Internet-Draft Dynamic QoS June 2024
Du Expires 6 December 2024 [Page]
Network Working Group
Intended Status:
Z. Du
China Mobile

Dynamic QoS Mechanism


This document describes a dynamic QoS (Quality of Service) mechanism.

Requirements Language

The key words "MUST", "MUST NOT", "REQUIRED", "SHALL", "SHALL NOT", "SHOULD", "SHOULD NOT", "RECOMMENDED", "MAY", and "OPTIONAL" in this document are to be interpreted as described in RFC 2119 [RFC2119].

Status of This Memo

This Internet-Draft is submitted in full conformance with the provisions of BCP 78 and BCP 79.

Internet-Drafts are working documents of the Internet Engineering Task Force (IETF). Note that other groups may also distribute working documents as Internet-Drafts. The list of current Internet-Drafts is at

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This Internet-Draft will expire on 6 December 2024.

Table of Contents

1. Introduction

The traffic in the network normally have a QoS type marked in the packet header. For example, the IPv4 packets have a Type of Service (ToS) field, and the IPv6 packets have a Traffic Class (TC) field. A ToS/TC byte includes a DSCP codepoint and precedence bits. It would influence the Hop-by-Hop (HBH) behavior of the packet, and it is used in a DiffServ QoS model as mentioned in [RFC2983] and [RFC4594].

Differentiated Services (DiffServ) is a set of end-to-end QoS capabilities. End-to-end QoS is the ability of the network to deliver service required by specific network traffic from one end of the network to another. However, currently the QoS is static, and is used only within the network.

In the Computing and Network Convergence (CNC), it is believed that the delay within the network and the delay caused by the computing is comparable, for example, both at the millisecond (ms) level [I-D.ietf-cats-usecases-requirements]. Some kind of coordination of network and computing can take place in the CNC. However, it is hard to communicate between the two different domains, i.e., the network domain and the computing domain.

In this document, we propose a dynamic QoS mechanism to enable a simple coordination of the network and computing.

2. Assumptions for Coordination

There are two assumptions for the dynamic coordination.

  1. The network can provide three kinds of treatment for a traffic flow, for example, the gold level, the silver level, and the bronze level.

  2. The computing domain can also provide different kinds of service scheduling, for example, a best service, a better service, or a normal service.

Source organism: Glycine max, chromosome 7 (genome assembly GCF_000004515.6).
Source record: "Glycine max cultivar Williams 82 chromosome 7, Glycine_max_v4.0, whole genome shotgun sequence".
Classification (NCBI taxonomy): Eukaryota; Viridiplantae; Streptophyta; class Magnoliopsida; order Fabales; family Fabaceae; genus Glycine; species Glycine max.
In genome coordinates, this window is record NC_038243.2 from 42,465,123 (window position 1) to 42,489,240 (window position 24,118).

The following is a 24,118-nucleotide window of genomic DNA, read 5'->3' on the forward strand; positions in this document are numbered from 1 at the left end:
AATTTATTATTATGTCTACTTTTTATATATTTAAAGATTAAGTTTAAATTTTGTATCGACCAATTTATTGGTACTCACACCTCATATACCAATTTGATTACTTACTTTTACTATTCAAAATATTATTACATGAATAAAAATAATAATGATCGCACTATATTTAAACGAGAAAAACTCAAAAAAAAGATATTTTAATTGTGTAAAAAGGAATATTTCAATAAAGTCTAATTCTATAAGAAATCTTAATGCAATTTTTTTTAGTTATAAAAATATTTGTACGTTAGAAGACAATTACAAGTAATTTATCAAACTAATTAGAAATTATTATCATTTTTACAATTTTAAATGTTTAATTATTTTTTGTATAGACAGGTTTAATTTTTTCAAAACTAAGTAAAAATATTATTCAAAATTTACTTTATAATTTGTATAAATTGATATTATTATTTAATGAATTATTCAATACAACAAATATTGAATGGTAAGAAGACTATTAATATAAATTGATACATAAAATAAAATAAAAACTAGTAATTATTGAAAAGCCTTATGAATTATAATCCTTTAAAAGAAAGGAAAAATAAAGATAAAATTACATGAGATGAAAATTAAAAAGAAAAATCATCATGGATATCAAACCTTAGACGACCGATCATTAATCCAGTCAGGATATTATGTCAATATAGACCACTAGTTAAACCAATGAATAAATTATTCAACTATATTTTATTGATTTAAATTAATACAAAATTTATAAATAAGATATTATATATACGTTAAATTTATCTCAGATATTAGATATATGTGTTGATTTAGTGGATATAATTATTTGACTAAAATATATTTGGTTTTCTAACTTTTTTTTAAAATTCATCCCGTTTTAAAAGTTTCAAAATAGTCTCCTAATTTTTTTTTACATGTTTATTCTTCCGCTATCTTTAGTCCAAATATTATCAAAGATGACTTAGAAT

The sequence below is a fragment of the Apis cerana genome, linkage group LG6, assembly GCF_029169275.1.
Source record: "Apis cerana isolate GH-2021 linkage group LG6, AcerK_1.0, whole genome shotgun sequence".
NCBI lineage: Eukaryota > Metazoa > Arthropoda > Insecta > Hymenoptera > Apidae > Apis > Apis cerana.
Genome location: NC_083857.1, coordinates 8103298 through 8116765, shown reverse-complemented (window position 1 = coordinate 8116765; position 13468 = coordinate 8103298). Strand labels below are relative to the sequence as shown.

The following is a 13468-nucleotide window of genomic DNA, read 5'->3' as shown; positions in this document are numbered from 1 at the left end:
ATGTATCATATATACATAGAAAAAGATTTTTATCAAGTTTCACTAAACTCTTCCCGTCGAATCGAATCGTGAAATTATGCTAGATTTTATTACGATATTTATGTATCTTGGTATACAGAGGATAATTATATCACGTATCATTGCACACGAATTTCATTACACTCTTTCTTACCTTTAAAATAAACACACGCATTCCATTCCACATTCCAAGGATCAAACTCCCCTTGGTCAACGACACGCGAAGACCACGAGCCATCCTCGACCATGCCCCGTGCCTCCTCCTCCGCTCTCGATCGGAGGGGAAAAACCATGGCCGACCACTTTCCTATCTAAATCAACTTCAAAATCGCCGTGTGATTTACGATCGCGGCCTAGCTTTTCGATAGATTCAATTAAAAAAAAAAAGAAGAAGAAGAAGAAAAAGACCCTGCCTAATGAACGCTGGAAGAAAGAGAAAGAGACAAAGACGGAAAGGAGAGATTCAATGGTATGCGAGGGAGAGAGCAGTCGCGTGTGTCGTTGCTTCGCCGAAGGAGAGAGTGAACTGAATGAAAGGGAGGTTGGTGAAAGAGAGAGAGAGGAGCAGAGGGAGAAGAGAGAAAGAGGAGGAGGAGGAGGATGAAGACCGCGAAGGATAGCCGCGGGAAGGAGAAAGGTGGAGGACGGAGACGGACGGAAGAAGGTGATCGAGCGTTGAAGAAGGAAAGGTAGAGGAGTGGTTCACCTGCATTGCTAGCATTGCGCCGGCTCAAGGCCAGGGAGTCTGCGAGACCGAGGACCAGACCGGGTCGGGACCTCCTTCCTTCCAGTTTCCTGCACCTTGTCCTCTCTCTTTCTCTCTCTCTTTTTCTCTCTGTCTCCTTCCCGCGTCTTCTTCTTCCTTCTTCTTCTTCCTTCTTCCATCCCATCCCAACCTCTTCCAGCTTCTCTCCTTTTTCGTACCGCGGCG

In the traditional method, the service marked by a high priority should have a high QoS treatment in all the places, the service marked by a middle priority should have a at least middle QoS treatment, and the service marked by a low priority would have whatever a treatment in all the places.

3. Coordination Mechanism

In the proposed method, we add a dynamic value for QoS field in the packet header. For example, we can have a three-bit value for the traditional QoS priority, and another three-bit value for the dynamic QoS (DQoS). The first value is static, and the second value is dynamic and changeable.

Some changing principle of the DQoS is listed as follows:

  1. The DQoS value is marked as 4 by default.

  2. If the packet is treated at a QoS level the same as the marked QoS level, the DQoS value will not be changed. We call it a normal process.

  3. If the packet is treated at a QoS level higher than the marked QoS level, the DQoS value can be added. We call it a better process.

  4. If the packet is treated at a QoS level lower than the marked QoS level, the DQoS value can be reduced. We call it a worse process.

The decision points in the network domain or in the computing domain would try to make the DQoS return to 4 as best as they can if the DQoS is not 4. Of course, if the resource corresponding to a QoS level is not enough, the decision points will treat some traffic flows different from the marked static QoS. Meanwhile, the treatment will be recorded by the DQoS. Hence, the resource of network and computing domain can do some coordination.

The decision points in the network domain can be the headend node, which can choose different tunnels/policies to a target. The decision points in the computing domain can be the LB (Load Balancing) equipment, which can schedule a specific Server/vServer for the user traffic. They can both receive and send packets from users.

4. IANA Considerations


5. Security Considerations


6. Acknowledgements


7. References

7.1. Normative References

Bradner, S., "Key words for use in RFCs to Indicate Requirement Levels", BCP 14, RFC 2119, DOI 10.17487/RFC2119, , <>.

7.2. Informative References

Yao, K., Trossen, D., Boucadair, M., Contreras, L. M., Shi, H., Li, Y., Zhang, S., and Q. An, "Computing-Aware Traffic Steering (CATS) Problem Statement, Use Cases, and Requirements", Work in Progress, Internet-Draft, draft-ietf-cats-usecases-requirements-02, , <>.
Black, D., "Differentiated Services and Tunnels", RFC 2983, DOI 10.17487/RFC2983, , <>.
Babiarz, J., Chan, K., and F. Baker, "Configuration Guidelines for DiffServ Service Classes", RFC 4594, DOI 10.17487/RFC4594, , <>.

Author's Address

Zongpeng Du
China Mobile
No.32 XuanWuMen West Street